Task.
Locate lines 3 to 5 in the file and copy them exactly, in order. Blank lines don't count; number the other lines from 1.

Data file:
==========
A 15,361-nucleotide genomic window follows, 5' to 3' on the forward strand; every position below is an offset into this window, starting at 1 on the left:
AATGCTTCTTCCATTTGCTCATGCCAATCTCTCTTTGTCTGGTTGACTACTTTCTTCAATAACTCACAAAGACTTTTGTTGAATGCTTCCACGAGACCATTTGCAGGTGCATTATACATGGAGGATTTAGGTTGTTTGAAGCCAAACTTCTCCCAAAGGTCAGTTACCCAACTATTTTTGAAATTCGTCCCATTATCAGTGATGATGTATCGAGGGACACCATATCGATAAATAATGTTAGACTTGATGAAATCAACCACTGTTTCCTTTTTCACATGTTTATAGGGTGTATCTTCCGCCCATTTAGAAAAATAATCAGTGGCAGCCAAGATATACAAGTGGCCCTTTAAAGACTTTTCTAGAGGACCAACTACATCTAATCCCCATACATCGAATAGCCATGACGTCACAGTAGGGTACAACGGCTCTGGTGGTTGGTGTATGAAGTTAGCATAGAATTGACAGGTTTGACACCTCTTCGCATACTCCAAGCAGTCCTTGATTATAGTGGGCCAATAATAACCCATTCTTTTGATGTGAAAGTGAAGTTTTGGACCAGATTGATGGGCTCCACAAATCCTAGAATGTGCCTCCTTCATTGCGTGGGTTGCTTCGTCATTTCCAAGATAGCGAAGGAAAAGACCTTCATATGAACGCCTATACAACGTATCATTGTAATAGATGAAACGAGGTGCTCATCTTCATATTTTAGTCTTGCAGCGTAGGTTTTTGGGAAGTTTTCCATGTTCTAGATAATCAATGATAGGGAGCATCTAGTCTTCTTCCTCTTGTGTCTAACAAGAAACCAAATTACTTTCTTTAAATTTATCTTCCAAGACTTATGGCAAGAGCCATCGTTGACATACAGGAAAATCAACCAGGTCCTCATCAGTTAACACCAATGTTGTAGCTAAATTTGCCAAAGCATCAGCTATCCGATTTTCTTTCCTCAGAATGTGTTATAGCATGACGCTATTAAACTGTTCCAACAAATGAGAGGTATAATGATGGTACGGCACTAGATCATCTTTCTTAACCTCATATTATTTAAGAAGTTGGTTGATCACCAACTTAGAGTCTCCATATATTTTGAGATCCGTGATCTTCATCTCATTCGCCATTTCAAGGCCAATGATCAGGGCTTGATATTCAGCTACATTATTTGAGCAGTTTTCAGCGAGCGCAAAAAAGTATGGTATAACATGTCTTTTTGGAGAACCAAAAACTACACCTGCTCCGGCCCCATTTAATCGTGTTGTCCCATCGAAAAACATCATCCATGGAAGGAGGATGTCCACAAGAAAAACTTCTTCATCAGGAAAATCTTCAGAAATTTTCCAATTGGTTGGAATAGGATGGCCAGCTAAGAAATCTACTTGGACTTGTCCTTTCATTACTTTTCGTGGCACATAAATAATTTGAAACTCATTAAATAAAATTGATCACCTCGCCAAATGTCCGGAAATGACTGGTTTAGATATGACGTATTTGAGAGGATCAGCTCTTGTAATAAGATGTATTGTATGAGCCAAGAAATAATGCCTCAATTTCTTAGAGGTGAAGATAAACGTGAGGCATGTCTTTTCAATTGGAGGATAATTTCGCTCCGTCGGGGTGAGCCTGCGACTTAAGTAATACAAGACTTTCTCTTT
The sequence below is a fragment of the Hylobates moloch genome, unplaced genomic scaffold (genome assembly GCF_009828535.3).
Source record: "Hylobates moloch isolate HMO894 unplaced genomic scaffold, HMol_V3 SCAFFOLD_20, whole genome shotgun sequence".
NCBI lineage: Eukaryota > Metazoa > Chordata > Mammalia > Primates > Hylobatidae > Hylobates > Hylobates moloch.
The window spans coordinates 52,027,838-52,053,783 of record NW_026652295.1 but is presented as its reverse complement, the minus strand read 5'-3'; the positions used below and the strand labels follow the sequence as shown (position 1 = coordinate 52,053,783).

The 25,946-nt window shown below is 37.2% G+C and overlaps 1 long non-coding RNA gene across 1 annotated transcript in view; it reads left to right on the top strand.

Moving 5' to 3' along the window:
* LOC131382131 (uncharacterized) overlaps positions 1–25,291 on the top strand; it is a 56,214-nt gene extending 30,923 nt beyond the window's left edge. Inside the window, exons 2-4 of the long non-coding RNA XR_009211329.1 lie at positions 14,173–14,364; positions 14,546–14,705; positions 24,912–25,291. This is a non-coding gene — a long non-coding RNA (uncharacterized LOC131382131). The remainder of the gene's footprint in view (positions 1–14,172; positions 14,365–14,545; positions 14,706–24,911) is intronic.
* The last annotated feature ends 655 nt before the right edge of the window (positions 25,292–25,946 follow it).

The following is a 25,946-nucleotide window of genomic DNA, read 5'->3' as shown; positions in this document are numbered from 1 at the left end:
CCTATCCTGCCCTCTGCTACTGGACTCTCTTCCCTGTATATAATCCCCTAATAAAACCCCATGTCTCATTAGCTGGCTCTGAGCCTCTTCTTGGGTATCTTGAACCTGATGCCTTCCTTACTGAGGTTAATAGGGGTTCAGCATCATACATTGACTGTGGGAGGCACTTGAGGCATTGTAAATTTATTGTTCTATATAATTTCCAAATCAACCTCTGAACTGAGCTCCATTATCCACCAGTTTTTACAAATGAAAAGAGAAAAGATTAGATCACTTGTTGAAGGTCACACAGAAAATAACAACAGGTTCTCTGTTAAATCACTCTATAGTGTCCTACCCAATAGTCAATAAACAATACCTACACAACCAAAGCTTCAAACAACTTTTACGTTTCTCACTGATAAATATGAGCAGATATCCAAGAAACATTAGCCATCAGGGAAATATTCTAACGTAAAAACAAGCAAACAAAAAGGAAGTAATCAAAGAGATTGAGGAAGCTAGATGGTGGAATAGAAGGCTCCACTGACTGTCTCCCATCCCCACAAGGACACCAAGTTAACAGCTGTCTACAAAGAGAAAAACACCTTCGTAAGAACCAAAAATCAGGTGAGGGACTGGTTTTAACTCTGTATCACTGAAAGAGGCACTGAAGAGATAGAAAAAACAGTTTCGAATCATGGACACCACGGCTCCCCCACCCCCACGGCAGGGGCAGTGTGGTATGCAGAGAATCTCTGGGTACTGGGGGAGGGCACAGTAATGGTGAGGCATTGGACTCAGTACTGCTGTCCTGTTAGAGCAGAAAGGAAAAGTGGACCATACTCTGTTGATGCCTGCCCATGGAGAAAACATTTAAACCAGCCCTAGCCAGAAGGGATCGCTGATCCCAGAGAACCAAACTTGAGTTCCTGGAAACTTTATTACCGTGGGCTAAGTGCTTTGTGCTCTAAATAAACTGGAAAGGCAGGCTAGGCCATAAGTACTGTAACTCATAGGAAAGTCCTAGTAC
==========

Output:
The sequence below is a fragment of the Hylobates moloch genome, unplaced genomic scaffold (genome assembly GCF_009828535.3).
Source record: "Hylobates moloch isolate HMO894 unplaced genomic scaffold, HMol_V3 SCAFFOLD_20, whole genome shotgun sequence".
NCBI lineage: Eukaryota > Metazoa > Chordata > Mammalia > Primates > Hylobatidae > Hylobates > Hylobates moloch.